The Top 10 Hacks to Enjoy English Class for my Fellow Dyslexics

You may not know that I am an author with Dyslexia. What is Dyslexia? It is a visual disability where the brain interprets images as the mirror-image of itself. In classrooms and general medical offices this term is also often mistakenly used to refer to all visual processing disorders, which is to say issues where the eyes see things clearly but the brain jumbles them up in all kinds of ways. Other visual processing disorders besides specifically Dyslexia can include images rotating, flipping around, skipping over things like entire lines of text, scrambling letters or numbers, double vision, and more. Needless to say, it can be very difficult to enjoy reading and writing when those darn words won’t stay still on the page and choose to zoom all around instead, and it can be embarrassing to be a teenager and still write your letters and numbers backwards.


Have no fear though. Not only is treatment available at any age from specialized Optometrists for all of these visual processing disorders to train your brain to stop scrambling information and drastically reduce how difficult these conditions can make classwork and learning, it’s also possible to make some tweaks to your approach to learning to make it all a little easier.

  1. Point at the Line

    • It can help to point at the line you are reading so your eyes are less likely to wander across the page.
    • Younger students even point at each individual word, but that is not as subtle a thing to do and can make you look like you are having trouble following what you are reading which can be embarrassing in Middle and High school.
  2. Use the Context

    • Use what you know about what you’re reading to help you figure it out. If you can’t decide if a word is “magic” or “moose”, knowing that you are reading a fantasy book about Romania can help you decide the right word is “magic”.
  3. Use Previous Sentences to Figure out the Current Sentence

    • If the last sentence was about a guy drowning, he’s probably still underwater.
  4. Guess Ahead in Reading

    • Use what you know about what you’ve recently read to guess at what will likely happen in future sentences, that will let your brain know what to expect so it is more likely to cooperate and translate what you’re reading into the correct ideas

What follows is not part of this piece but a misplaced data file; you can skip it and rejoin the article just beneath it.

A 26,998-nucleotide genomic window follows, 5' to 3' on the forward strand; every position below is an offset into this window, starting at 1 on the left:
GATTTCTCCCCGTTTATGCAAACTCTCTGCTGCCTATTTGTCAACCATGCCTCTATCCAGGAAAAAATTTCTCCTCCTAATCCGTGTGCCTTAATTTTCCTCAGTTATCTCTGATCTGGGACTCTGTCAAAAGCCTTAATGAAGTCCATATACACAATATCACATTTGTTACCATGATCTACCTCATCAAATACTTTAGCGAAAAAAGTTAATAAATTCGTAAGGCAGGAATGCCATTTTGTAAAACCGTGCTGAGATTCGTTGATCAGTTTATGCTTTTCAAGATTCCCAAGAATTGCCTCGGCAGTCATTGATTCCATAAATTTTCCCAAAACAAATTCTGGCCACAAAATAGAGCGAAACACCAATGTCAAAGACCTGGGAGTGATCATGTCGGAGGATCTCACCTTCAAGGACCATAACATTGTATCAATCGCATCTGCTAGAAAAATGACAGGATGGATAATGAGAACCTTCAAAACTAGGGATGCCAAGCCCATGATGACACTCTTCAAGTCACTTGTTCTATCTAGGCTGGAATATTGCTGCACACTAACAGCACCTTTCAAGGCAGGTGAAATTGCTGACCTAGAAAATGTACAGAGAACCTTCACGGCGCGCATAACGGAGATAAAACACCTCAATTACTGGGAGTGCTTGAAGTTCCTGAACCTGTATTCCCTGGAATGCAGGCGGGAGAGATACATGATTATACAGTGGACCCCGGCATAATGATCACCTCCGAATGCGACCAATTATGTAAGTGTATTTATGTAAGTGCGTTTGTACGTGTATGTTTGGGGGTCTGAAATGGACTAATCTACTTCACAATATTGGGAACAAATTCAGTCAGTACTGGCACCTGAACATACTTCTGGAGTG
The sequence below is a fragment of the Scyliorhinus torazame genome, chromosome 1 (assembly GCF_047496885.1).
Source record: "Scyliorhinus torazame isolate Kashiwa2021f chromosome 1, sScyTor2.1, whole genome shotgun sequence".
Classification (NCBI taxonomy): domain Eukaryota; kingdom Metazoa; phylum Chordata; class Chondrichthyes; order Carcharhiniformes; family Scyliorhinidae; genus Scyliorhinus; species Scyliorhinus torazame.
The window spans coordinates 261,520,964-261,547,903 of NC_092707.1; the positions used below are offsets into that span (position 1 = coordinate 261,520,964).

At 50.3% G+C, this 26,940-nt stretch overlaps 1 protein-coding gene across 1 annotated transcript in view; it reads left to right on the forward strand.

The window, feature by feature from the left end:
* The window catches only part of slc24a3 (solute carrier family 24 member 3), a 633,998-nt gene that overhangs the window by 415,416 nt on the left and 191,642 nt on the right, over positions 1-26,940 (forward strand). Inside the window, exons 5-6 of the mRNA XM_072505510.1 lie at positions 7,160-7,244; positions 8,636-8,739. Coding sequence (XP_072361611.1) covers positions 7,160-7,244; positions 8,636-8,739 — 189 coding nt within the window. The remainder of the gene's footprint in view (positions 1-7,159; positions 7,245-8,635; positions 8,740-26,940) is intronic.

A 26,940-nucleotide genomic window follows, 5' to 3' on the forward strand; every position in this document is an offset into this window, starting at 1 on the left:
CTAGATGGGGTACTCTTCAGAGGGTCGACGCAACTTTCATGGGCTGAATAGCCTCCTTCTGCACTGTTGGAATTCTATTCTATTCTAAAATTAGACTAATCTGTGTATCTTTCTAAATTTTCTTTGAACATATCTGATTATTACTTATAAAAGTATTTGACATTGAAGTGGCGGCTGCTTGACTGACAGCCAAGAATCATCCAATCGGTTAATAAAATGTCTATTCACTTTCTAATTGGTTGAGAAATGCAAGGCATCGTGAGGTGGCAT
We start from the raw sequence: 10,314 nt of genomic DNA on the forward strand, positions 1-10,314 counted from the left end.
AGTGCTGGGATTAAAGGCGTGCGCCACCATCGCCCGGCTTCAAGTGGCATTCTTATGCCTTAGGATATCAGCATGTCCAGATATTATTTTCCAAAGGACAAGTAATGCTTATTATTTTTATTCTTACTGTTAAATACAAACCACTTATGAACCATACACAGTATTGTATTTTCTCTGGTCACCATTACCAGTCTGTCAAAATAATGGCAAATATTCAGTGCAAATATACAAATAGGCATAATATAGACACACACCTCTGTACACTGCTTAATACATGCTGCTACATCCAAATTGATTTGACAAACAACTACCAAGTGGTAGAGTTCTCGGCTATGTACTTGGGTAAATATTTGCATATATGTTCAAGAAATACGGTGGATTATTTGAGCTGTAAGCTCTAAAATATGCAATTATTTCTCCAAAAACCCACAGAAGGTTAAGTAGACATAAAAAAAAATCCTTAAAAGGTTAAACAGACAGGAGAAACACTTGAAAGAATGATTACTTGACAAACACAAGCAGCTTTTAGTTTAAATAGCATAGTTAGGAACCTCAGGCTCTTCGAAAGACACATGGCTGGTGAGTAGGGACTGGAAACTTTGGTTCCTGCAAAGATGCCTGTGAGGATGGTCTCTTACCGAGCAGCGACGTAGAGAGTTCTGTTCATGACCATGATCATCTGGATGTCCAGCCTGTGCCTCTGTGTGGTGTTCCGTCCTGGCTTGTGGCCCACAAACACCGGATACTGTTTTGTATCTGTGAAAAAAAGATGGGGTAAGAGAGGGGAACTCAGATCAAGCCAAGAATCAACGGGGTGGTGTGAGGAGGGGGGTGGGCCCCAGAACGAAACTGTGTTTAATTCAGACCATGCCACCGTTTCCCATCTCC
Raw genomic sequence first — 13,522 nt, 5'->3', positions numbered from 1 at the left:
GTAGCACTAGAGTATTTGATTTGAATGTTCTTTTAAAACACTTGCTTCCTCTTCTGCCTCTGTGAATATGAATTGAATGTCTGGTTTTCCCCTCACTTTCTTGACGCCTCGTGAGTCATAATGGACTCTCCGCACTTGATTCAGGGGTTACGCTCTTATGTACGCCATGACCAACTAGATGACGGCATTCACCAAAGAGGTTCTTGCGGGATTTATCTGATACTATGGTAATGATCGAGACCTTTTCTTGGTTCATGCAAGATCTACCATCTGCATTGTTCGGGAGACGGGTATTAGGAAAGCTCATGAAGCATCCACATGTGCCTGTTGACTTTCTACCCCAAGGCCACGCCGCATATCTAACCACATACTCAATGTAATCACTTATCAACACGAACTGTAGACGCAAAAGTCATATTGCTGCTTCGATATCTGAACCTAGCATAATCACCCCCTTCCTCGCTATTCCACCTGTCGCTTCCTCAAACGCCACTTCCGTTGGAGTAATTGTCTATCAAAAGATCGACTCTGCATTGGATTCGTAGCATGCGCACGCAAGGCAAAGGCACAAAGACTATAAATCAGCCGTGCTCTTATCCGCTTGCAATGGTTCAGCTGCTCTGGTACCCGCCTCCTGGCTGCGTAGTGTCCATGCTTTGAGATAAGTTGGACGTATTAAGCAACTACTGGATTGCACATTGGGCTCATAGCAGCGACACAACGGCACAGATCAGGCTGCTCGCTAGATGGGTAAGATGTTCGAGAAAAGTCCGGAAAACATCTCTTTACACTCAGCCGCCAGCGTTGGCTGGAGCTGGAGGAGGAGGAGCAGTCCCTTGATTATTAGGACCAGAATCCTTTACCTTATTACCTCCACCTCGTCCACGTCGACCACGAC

5. Ask Your Teacher to Say The Homework Out Loud

    • If your teacher only provides written homework instructions or a written rubric, ask for either an audio file of the same information on your online classroom
    • OR for your teacher to say it out loud when assigning the work instead of just writing it on the board
    • OR to be extra safe and make sure you can’t forget the assignment ask to record the teacher saying it during class so you can have both methods.
  6. Get Audiobooks for Class Work

    • When you are assigned books to read either buy audiobook editions of the book yourself or use Bookshare or use the National Library Service if you are an American.
  7. Dictate Writing Assignments

    • Use either the free dictation software in a smart phone or computer OR buy a dictation software like Dragon to complete essays and other written assignments.
  8. Allow Extra Time to Finish Work

    • Homework took me twice as long as other students. You may find you have a similar problem. Plan your schedule to leave more time to do work than you or your teacher think is needed
  9. Find Your Worth-It

    • Many Dyslexics find that despite their disability, they can become more proficient than the average person at just one type of visual processing: either reading/writing, or math, or reading music, or memorizing lines for acting, reading a foreign language…
    • This process is usually longer than peers take to become comfortable at the task. For myself I was in the “stupid group” for reading in school all the way until Third Grade when after years of plowing through the work and struggling to learn I became the best reader in the entire school. Becoming skilled and even better than average at a task involving visual processing is difficult if you have that disability, but if it is some one thing you really love and want to conquer it might be worth the pain and feeling stupid to eventually make it.
  10. Remember the Benefits of Dyslexia

    • Dyslexia has been shown to be connected to better problem solving skills and increased creativity.
    • Dyslexia supports greater critical thinking skills
    • Before getting visual therapy to reduce the severity of my visual processing disorders including Dyslexia, I never read the same book twice because even with all the context clues I used for reading, a word here or there being interpreted incorrectly led to very different stories each time! It was magical because I was never bored even reading my same favorite books over and over again!

What is your favorite hack to be successful in school and work with a learning disability?



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I'm a professional author. I love travel, forests, city life, and being creative. I love to gather hobbies, none of which I am any good at, and I like to spend as much time as possible with people.

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